But it looks all but certain that we will have the ‘anchoring’ rules and the spending cap from the season after next because when an informal vote was taken on Monday, only three clubs voted against the spending cap: Manchester United, Manchester City and Aston Villa. Chelsea abstained from voting.

Why did those clubs vote against it?

This whole concept of ‘anchoring’ is controversial. The Premier League has become the biggest, most exciting league in the world because clubs have been allowed to spend a lot of money on their squads, wages, agents fees and the infrastructure on their stadiums. Critics will say it will move in a different direction if you restrain how much clubs can spend on their squads.

If you tell Man City: ‘you can only spend £466m on your squad’, they can come back on you and say: ‘Our turnover is £800m to £900m, who are you to tell us how much money we can spend on our squad?’ If you’ve earned the money, you feel you should have the right to spend the money.

As for Manchester United, there’s obviously new money there and Sir Jim Ratcliffe has bought 25 per cent of the club. They want to invest and turn things around and they feel having a spending cap in place might mean they have to operate with one hand tied behind their back.

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There are also concerns it will affect how competitive the big clubs are in Europe. Other countries have their own spending rules as well, but for the Premier League to maintain its position as the most watched and most exciting football league in the world, a lot of people would say that Premier League clubs should be allowed to spend what their owners want to spend as long as there isn’t the threat of clubs going out of business.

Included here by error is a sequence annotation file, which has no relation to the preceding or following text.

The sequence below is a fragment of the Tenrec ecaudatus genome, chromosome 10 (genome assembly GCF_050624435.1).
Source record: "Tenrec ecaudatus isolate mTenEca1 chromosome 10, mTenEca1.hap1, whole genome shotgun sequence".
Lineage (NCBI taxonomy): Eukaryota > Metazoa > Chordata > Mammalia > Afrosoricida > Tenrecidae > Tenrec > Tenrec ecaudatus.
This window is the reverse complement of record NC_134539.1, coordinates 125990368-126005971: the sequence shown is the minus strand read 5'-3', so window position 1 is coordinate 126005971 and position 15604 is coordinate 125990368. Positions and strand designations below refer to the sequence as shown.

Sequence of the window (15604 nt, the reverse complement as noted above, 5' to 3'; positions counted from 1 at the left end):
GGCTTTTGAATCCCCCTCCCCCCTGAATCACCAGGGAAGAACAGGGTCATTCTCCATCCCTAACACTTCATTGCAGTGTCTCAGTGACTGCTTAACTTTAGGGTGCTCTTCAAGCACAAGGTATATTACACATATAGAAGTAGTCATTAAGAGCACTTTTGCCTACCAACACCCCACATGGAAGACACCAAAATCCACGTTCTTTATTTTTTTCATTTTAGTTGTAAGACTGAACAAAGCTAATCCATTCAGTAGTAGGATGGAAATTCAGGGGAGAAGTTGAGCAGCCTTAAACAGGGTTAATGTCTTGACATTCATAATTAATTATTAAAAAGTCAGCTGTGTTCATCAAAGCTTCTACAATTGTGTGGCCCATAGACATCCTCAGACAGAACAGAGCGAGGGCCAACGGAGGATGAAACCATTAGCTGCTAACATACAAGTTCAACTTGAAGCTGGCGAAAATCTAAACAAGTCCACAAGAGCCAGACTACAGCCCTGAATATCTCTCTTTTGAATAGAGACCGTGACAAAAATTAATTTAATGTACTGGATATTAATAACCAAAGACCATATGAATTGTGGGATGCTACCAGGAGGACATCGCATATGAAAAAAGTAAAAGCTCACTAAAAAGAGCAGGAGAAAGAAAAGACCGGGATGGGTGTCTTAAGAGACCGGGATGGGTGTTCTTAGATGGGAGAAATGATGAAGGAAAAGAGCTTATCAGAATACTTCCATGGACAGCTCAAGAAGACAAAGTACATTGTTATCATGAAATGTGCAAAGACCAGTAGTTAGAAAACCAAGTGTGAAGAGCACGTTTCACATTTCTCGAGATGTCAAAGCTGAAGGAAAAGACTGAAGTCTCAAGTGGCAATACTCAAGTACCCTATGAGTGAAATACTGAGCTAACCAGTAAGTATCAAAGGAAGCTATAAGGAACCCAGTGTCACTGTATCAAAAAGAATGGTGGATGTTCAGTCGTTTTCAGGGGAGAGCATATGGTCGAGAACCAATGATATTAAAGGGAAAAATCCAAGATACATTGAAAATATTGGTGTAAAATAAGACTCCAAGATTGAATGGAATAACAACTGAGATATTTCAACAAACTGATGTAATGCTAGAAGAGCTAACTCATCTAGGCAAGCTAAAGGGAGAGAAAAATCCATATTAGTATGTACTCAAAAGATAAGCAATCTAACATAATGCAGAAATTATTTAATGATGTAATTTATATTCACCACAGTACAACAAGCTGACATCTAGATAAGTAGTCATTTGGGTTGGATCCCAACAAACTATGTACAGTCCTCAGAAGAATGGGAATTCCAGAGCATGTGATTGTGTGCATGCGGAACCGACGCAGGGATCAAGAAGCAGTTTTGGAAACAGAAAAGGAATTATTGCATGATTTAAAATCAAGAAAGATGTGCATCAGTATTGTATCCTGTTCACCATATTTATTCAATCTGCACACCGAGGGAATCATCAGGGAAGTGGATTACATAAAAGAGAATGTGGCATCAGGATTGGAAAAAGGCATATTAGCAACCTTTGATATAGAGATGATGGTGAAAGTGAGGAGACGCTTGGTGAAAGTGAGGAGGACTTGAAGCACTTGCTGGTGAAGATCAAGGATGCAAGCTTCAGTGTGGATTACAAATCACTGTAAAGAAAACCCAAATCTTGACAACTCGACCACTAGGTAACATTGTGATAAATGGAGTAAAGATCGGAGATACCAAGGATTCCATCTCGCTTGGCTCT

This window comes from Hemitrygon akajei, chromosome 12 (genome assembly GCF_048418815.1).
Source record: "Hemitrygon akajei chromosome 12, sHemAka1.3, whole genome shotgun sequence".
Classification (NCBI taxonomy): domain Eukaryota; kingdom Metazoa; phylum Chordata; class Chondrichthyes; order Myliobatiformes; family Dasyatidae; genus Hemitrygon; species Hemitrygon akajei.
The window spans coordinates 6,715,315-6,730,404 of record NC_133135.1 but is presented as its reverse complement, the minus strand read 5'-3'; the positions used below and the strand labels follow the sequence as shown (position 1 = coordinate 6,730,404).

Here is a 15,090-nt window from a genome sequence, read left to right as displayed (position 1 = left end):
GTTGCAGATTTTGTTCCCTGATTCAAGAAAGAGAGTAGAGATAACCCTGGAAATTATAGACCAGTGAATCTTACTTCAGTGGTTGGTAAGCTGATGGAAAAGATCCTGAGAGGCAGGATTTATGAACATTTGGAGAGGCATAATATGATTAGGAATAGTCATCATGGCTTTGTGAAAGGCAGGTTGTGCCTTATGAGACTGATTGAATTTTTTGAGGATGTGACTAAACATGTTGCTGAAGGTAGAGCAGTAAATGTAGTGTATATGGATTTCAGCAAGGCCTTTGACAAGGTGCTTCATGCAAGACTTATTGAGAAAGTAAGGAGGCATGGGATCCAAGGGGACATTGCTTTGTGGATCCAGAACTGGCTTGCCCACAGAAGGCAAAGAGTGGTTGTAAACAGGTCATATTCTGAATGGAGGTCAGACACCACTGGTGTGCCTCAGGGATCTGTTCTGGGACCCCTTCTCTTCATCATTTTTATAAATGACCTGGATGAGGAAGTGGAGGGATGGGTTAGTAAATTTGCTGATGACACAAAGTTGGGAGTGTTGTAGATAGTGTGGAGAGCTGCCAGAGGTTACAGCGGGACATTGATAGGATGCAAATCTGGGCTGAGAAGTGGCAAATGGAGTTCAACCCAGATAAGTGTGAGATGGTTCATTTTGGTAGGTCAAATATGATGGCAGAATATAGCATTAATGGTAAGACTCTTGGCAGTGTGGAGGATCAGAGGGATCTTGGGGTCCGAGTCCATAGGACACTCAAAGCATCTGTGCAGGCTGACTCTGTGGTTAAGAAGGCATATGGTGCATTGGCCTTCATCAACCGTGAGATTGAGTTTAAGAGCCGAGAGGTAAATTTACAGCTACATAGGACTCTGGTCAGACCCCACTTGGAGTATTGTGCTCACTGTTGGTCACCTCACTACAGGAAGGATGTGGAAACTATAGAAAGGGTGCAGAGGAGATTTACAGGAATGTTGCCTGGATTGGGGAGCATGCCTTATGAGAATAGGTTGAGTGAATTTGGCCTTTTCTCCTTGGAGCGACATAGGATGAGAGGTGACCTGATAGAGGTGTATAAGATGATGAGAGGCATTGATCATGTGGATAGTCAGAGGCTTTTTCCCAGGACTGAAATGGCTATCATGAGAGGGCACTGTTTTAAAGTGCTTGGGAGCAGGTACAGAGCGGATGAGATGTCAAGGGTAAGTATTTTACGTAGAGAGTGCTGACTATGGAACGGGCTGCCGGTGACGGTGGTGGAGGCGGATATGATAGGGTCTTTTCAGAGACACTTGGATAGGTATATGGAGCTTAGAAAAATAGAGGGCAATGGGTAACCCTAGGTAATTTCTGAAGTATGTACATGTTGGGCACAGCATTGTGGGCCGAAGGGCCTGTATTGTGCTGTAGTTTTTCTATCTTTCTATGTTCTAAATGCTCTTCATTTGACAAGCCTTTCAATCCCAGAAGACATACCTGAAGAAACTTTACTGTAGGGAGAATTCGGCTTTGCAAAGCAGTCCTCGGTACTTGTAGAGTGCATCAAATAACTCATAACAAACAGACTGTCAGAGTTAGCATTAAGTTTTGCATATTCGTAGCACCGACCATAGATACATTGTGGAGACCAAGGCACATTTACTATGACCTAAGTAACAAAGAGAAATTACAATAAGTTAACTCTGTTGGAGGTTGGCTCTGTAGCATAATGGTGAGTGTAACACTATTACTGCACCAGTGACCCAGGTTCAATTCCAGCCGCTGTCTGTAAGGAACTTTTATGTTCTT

How is this different from PSR?

There’s a general acceptance that the current PSR rules are not fit for purpose – that is why clubs want to change the rules.

The issue with these PSR rules is that clubs are allowed to lose a maximum of £105m over three seasons.

We have seen clubs such as Everton and Nottingham Forest lose war with that and that has led to a lot of trouble – the situations with points deductions, appeals and it affects the league table. All the independent tribunals and appeals have been a distraction and it has, I think, affected the image and integrity of the Premier League.

That is why the Premier League clubs have got together and said: ‘we need to have new rules and we need them quickly.’

We are going to have the PSR rules for next season. These new financial regulations would come in the season after next.

Analysis: Winners could be Brighton, Brentford & Bournemouth

Football finance expert Kieran Maguire speaking to Sky Sports:

“It’s a bit like having a credit card, just because you’ve got the limit to spend a huge amount of money, it doesn’t mean it’s a good thing. The biggest winners potentially would be clubs like Brentford, Brighton and Bournemouth who have modest wage bills – they’re probably paying on average £45,000 per week.

“They could double or treble that and still be within the rules. Clubs like that who have used the transfer market well, they could spend a lot more. Villa and Newcastle would love it if these rules were purely adopted and no other rules were alongside them. But I don’t see an overall impact as it’s the UEFA rules that will drag the clubs back.”